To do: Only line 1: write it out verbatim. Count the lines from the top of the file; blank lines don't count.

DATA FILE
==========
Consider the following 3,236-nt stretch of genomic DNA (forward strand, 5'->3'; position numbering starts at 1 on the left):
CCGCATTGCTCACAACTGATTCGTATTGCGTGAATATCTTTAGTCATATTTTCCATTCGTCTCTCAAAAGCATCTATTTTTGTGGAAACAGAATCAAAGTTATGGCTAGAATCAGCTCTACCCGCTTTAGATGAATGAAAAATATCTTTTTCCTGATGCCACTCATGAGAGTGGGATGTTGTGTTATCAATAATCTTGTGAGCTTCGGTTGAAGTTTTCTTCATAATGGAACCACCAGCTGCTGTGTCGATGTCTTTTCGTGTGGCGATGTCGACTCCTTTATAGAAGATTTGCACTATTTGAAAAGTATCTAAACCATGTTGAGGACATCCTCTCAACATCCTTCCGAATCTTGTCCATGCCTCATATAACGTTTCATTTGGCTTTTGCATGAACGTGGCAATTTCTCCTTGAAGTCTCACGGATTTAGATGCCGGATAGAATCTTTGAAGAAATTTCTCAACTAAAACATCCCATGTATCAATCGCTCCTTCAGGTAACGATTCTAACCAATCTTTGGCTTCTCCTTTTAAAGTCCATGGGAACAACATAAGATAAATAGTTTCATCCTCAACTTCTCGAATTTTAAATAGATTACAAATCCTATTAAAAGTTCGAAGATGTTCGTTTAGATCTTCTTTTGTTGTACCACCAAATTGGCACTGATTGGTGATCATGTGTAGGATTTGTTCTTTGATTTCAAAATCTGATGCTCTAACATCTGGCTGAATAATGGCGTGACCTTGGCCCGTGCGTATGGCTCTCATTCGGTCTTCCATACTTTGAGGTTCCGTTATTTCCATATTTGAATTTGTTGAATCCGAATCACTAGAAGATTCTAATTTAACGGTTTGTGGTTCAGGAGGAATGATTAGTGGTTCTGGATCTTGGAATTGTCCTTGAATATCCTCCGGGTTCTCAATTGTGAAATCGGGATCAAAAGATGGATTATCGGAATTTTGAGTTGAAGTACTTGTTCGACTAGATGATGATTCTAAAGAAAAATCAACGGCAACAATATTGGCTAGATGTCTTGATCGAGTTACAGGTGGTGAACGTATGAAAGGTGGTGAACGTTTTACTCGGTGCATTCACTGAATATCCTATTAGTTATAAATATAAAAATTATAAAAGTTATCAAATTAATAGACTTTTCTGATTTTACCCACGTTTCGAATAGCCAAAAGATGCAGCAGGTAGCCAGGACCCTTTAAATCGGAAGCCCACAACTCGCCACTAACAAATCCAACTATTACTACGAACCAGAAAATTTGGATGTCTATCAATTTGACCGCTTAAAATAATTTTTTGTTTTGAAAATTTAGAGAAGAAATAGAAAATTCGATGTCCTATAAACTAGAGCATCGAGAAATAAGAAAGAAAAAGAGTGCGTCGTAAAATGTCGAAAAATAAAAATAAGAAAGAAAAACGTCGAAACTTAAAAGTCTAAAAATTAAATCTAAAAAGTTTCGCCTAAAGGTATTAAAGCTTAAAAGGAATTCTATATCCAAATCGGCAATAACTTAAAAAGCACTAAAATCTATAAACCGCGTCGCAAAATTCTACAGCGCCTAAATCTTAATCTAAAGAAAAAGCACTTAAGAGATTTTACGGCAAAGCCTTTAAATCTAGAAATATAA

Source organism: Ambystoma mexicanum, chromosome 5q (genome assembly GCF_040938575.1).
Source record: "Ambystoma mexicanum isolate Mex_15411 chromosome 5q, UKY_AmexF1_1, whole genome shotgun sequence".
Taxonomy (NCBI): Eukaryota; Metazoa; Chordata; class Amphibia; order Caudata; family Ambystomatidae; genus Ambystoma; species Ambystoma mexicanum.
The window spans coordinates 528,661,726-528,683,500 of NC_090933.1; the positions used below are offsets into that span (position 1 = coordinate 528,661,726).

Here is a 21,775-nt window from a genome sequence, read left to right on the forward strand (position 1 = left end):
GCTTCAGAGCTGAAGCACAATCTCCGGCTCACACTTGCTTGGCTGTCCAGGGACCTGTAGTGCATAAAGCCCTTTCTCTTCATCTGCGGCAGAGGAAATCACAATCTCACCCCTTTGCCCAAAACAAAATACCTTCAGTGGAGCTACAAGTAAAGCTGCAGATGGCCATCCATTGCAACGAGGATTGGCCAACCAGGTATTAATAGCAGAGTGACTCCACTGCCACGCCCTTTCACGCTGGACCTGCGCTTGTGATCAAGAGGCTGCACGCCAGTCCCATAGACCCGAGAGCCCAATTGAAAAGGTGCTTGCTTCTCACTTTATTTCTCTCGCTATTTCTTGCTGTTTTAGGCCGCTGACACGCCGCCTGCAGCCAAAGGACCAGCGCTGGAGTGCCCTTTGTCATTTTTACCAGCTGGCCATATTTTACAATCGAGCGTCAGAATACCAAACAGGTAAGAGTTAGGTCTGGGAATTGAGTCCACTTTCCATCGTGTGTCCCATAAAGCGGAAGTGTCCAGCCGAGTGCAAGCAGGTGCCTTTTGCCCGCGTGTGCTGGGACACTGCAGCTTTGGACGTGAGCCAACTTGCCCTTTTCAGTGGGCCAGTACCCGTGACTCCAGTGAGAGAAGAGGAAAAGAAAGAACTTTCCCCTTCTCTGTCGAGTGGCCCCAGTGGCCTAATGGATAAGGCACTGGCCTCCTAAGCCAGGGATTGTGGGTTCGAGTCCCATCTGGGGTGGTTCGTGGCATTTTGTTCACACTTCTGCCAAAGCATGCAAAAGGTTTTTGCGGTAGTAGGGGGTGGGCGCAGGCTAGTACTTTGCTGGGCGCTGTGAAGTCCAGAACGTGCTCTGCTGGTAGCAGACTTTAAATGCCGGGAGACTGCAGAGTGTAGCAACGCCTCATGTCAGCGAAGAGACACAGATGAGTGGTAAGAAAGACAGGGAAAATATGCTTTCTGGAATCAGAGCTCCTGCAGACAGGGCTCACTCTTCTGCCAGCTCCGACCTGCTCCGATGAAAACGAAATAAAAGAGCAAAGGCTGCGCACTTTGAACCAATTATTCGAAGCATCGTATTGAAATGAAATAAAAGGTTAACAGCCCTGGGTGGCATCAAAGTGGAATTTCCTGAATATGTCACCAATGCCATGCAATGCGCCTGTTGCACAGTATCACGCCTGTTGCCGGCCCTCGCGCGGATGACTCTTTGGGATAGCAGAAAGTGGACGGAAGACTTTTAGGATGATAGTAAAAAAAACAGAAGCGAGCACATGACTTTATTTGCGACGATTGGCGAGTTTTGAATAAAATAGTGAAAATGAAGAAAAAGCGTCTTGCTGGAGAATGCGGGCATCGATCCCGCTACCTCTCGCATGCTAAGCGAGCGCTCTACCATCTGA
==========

Consider the following 3,236-nt stretch of genomic DNA (forward strand, 5'->3'; position numbering starts at 1 on the left):